From the Dean

Donna Murasko, PhDIn 2011, I was approached by one of my faculty members to offer our students a course in a local prison — in the process of learning alongside inmates, she said, our students would gain a deeper understanding of the complexities of crime, justice, inequality and other important social issues.

I admit that I was hesitant at first, but by the last day of our very first Community-Based Learning course — Prison, Society and You — I knew we had started down the path to something big. As I sat in on a small “graduation” ceremony for the course, listening to the profound insights of both Drexel students and prison inmates, I saw firsthand the deep appreciation they had gained for the “gray areas” of life — for the things you can’t teach within the sheltered walls of a traditional classroom. I understood then that we had an obligation to our students and our community to bring the opportunities and impact of experiential learning far beyond that of Drexel’s Co-op program.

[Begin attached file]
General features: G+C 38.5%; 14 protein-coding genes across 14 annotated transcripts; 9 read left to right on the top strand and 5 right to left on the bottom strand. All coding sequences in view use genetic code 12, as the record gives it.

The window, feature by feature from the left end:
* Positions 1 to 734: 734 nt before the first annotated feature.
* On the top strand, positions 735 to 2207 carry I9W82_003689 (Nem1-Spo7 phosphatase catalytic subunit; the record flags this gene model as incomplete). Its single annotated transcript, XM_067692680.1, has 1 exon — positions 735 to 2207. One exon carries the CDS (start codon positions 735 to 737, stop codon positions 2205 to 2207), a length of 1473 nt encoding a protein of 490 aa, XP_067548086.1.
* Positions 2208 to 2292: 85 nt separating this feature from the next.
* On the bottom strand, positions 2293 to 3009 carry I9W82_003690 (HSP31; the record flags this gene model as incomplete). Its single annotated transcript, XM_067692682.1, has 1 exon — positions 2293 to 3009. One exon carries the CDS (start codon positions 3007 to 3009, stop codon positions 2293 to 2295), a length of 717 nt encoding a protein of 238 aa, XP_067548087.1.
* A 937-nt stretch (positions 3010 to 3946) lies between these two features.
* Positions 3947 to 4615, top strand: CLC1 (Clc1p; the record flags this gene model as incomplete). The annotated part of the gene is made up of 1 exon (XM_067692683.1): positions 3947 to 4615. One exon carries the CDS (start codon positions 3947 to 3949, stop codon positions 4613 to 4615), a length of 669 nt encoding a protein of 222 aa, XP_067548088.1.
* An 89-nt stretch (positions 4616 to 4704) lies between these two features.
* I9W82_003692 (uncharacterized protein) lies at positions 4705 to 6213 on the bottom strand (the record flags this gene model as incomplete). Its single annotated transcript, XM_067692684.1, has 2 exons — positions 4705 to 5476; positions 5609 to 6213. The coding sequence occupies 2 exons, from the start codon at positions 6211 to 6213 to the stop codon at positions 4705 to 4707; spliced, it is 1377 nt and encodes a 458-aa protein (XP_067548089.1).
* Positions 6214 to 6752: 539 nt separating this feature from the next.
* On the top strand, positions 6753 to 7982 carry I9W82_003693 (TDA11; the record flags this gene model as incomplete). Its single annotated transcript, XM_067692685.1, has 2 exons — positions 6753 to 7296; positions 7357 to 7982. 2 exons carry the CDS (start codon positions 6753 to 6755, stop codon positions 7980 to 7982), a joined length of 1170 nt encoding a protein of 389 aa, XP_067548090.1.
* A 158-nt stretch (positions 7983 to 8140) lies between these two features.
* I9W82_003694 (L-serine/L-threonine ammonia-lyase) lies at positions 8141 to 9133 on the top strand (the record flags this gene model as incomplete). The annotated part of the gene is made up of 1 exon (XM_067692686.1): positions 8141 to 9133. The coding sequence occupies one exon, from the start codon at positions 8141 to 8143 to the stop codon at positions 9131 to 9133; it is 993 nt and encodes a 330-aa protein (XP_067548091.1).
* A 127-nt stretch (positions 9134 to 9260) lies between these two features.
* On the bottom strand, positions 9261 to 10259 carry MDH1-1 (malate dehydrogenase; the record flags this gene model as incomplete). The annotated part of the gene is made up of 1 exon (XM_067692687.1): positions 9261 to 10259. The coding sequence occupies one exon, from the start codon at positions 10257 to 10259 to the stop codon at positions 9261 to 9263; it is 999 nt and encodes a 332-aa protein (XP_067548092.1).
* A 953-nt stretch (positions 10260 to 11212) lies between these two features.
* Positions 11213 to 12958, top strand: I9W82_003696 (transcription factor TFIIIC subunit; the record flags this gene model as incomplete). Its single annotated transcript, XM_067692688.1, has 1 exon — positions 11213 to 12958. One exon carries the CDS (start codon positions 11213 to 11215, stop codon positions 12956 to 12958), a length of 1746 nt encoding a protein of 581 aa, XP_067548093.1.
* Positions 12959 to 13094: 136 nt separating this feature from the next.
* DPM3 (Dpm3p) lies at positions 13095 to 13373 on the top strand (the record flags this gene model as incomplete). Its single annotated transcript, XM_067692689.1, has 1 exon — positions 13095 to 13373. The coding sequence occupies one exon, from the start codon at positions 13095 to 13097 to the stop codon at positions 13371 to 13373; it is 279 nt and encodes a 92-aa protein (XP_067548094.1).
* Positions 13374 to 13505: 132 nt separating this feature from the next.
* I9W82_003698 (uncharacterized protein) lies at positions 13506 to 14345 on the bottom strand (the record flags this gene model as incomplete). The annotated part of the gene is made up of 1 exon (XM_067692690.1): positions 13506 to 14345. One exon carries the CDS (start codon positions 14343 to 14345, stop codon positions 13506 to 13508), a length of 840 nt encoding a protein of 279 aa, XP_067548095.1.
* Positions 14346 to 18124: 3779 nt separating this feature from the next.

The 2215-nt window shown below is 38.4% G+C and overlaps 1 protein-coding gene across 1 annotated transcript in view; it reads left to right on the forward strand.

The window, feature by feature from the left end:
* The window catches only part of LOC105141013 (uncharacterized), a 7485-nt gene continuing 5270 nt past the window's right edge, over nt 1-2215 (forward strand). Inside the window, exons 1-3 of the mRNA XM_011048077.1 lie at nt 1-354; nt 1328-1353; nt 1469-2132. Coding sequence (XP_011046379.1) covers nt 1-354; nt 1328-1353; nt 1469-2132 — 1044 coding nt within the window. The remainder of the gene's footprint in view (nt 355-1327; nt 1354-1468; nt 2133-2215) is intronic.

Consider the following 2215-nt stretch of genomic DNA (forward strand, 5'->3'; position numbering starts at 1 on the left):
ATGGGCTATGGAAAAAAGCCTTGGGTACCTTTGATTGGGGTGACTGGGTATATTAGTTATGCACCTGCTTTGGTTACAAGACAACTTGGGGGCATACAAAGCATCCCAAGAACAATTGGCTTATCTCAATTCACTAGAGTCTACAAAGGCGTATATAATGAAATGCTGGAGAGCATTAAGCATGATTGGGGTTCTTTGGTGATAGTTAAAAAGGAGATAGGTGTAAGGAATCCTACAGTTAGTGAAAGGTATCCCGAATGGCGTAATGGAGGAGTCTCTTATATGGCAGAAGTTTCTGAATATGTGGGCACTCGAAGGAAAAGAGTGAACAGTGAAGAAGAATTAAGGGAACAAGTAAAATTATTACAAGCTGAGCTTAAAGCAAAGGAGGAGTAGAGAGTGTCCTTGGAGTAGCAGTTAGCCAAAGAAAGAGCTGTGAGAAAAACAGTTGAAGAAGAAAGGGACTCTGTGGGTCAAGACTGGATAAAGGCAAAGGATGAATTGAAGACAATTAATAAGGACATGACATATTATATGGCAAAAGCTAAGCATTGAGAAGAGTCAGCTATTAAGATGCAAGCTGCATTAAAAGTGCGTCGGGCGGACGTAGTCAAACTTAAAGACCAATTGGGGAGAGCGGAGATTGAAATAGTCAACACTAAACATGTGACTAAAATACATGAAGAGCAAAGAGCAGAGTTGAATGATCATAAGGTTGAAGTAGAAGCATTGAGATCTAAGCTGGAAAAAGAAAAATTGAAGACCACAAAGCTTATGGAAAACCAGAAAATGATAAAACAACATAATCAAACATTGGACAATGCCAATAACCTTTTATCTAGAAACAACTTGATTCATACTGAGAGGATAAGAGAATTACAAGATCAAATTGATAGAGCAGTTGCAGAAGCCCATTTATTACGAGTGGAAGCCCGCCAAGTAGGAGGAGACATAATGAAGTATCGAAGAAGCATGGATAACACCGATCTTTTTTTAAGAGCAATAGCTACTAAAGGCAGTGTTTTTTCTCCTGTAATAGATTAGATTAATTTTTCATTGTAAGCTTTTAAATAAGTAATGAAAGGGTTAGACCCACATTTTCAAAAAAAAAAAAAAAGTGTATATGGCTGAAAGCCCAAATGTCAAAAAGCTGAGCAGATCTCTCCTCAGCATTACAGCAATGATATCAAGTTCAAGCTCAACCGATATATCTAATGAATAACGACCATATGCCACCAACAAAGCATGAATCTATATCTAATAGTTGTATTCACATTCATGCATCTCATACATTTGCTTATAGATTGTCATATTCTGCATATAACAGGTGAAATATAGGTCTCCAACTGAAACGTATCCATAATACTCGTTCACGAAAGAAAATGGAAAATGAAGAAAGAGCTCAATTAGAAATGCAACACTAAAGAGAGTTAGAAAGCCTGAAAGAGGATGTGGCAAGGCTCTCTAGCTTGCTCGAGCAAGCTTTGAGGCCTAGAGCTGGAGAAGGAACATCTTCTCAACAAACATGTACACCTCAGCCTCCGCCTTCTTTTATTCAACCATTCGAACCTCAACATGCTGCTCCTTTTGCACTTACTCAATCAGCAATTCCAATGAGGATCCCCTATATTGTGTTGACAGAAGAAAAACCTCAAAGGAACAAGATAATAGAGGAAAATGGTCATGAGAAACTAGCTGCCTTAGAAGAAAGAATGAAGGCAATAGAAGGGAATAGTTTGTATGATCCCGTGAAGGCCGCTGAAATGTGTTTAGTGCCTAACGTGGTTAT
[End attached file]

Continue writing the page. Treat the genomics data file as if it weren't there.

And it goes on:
Six years later, we have delivered more than 60 Community-Based Learning courses in prisons, homeless shelters, urban farms, hospice centers and more. Through these courses, more than 1,000 students and community members have come together to explore topics as wide-ranging as poverty, war, food access and the power of writing.

Volunteer hours, community service — these are wonderful ways to engage with our local communities. But there is unique potential in the long-term experience of a community- based course, including the exploration of course material in the real world and the opportunity to understand how every discipline in the College has the ability to impact the community. This knowledge empowers our students and community members to be powerful change agents, now and throughout their lives — regardless of their career path.

I invite you to read more about the Drexel faculty, students and alumni who are leading our world forward.


Donna M. Murasko, PhD, Dean
Drexel University College of Arts & Sciences

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